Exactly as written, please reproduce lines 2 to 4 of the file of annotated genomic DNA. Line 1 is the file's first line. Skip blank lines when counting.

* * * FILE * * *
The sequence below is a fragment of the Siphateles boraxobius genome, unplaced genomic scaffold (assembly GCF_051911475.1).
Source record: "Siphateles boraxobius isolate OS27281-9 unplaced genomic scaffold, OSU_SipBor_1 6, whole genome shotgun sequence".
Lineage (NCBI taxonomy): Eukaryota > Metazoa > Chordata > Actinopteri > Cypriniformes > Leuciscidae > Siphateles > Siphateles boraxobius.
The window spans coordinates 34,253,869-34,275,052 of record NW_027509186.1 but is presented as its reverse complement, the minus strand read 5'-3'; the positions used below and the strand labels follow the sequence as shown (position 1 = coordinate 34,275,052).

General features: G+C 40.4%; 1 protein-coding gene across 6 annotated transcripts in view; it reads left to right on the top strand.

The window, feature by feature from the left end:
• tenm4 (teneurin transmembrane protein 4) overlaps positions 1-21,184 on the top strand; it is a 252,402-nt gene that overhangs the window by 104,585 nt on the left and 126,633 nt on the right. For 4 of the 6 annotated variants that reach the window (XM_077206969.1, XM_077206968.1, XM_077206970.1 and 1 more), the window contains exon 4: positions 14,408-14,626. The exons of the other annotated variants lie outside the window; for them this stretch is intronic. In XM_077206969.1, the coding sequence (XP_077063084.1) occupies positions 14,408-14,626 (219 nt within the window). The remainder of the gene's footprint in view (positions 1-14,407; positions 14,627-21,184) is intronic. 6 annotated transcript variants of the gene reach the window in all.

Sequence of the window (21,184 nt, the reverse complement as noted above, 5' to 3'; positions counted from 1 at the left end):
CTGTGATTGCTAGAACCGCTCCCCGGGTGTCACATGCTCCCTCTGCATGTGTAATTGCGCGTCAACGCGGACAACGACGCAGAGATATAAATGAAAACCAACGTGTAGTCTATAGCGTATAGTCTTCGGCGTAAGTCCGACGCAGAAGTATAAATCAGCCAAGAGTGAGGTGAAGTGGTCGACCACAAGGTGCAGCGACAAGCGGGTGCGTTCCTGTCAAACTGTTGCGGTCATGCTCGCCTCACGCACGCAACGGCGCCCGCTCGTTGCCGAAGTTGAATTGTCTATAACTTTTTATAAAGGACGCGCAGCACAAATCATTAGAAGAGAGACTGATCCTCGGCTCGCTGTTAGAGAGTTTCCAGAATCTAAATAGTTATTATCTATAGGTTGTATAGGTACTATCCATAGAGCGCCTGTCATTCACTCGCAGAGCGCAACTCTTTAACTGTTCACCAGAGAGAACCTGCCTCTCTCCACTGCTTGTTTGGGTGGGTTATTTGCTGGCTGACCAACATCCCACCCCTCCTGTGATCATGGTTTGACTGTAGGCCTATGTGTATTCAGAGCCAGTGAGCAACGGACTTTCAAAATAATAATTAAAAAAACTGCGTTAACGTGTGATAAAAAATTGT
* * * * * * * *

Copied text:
Source record: "Siphateles boraxobius isolate OS27281-9 unplaced genomic scaffold, OSU_SipBor_1 6, whole genome shotgun sequence".
Lineage (NCBI taxonomy): Eukaryota > Metazoa > Chordata > Actinopteri > Cypriniformes > Leuciscidae > Siphateles > Siphateles boraxobius.
The window spans coordinates 34,253,869-34,275,052 of record NW_027509186.1 but is presented as its reverse complement, the minus strand read 5'-3'; the positions used below and the strand labels follow the sequence as shown (position 1 = coordinate 34,275,052).